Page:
Here is what is on tap for Tuesday - 18 June.
You can search for the abstracts here. You can get authors' email addresses from the abstracts.
Another good day. Difficult to select which sessions to attend.
As many of you know, I am a sucker for transboundary (especially transnational) aquifers and regional hydrogeology. I got some of the latter yesterday, so today I opoted form the former.
Friend and colleague Gabriel Eckstein, transboundary groundwater guru who runs the International Water Law Project and its blog, started things off with an overview, Managing Hidden Treasures Across Frontiers: Emerging International Customary Norms for the Management of Transboundary Aquifer. He was kind enough to provide me with a PDF of his presentation:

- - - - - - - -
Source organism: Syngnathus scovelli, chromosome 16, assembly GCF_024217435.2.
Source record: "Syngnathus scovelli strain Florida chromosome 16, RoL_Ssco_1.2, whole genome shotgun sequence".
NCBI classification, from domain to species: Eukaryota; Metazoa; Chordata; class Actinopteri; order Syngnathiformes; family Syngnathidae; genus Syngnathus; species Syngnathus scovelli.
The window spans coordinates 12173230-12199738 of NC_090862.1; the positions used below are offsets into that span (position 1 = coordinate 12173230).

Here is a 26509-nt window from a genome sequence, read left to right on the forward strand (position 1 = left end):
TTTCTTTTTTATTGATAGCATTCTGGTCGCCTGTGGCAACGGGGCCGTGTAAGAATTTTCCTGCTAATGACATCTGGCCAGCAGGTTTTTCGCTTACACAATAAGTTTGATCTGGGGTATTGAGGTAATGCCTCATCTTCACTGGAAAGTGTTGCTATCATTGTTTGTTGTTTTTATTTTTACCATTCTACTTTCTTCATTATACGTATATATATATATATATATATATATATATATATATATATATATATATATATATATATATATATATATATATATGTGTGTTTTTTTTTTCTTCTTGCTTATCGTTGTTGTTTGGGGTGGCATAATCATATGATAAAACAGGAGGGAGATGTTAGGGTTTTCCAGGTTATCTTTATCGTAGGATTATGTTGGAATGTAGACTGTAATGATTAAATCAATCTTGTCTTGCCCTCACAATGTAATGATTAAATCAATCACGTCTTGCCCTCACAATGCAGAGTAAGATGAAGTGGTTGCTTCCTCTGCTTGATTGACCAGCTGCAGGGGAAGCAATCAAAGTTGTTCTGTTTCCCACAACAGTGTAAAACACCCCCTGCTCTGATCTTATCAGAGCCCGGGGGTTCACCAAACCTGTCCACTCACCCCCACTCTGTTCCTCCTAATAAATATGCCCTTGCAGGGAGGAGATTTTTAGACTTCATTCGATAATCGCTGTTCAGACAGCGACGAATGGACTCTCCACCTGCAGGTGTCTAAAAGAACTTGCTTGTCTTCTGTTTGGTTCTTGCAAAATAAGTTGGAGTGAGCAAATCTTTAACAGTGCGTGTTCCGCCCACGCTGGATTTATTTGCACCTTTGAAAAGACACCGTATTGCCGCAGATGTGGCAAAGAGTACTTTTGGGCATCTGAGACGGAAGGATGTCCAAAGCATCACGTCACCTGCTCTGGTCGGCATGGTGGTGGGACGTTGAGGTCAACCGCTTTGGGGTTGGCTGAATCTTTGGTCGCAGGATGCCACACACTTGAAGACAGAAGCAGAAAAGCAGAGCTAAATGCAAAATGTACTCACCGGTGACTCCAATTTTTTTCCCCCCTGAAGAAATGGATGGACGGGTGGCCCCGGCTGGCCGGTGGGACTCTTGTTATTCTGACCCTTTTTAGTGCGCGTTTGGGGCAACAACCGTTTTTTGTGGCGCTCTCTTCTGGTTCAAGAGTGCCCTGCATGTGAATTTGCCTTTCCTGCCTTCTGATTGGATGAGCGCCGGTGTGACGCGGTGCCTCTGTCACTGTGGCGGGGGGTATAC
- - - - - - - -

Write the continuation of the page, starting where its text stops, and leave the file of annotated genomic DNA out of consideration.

He also made another presentation on a case study, Correlating Governance of Transboundary Freshwater Resources to Manageable Hydrologic Units on the Mexico-U.S. Border. His co-author is his father, hydrogeologist Yoram Eckstein, whom I've known longer than I've known his son. Here is their presentation:
Shaminder (Shammy) Puri gave an unscheduled presentation summarizing the ISARM - Internationally Shared Aquifer Resources Management - Program. He suggested that transboundary aquifers could be treated by examining existing basin agreements between countries and inserting provisions tailored to groundwater. I asked if it might be better to start from scratch, because groundwater and surface water behave differently and cannot always be treated similarly. He replied that such an approach might take 25 years - use what you have.